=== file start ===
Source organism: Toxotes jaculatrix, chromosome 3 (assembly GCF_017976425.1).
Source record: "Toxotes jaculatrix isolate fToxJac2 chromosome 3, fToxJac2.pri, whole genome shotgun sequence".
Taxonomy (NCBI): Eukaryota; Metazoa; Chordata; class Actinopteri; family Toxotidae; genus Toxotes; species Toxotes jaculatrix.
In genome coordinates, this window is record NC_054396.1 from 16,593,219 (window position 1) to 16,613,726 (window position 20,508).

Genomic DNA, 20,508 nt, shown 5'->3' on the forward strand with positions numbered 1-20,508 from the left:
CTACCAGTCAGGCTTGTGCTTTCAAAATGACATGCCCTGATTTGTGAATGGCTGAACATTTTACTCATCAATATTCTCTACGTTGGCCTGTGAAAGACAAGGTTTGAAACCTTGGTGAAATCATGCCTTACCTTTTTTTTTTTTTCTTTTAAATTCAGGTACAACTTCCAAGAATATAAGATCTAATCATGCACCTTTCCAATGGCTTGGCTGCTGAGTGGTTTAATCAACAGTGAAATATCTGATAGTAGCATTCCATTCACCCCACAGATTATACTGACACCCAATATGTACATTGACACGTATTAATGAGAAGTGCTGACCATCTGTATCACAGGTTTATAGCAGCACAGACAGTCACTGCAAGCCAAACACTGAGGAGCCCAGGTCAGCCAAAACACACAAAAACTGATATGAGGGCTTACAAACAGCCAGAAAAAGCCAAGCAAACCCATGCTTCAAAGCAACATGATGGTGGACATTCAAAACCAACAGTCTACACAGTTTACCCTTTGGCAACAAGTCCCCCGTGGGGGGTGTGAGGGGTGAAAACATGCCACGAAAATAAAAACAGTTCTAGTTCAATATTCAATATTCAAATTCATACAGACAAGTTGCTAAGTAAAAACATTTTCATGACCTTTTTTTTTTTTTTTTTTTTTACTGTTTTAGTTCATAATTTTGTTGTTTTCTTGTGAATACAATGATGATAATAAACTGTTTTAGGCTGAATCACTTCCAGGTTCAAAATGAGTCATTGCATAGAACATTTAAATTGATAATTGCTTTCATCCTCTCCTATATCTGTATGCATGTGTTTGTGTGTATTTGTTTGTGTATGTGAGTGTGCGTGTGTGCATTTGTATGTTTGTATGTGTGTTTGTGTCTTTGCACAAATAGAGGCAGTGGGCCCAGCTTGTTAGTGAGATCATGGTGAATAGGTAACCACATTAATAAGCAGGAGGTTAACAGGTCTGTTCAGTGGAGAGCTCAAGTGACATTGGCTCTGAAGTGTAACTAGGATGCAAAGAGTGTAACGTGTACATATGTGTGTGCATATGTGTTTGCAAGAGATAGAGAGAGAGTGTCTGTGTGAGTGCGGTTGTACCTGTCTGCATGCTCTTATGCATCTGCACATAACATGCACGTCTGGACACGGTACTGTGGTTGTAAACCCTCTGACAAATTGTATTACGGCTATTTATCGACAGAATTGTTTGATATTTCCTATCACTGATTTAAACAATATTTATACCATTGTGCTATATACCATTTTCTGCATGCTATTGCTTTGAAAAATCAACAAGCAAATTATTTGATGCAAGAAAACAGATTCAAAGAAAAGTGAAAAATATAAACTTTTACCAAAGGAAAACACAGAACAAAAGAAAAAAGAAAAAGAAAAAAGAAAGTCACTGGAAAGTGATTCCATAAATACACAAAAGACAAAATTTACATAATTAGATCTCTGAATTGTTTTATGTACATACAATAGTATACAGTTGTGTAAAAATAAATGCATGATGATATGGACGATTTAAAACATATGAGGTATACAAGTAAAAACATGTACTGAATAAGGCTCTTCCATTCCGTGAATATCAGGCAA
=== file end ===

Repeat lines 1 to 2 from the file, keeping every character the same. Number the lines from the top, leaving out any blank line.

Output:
Source organism: Toxotes jaculatrix, chromosome 3 (assembly GCF_017976425.1).
Source record: "Toxotes jaculatrix isolate fToxJac2 chromosome 3, fToxJac2.pri, whole genome shotgun sequence".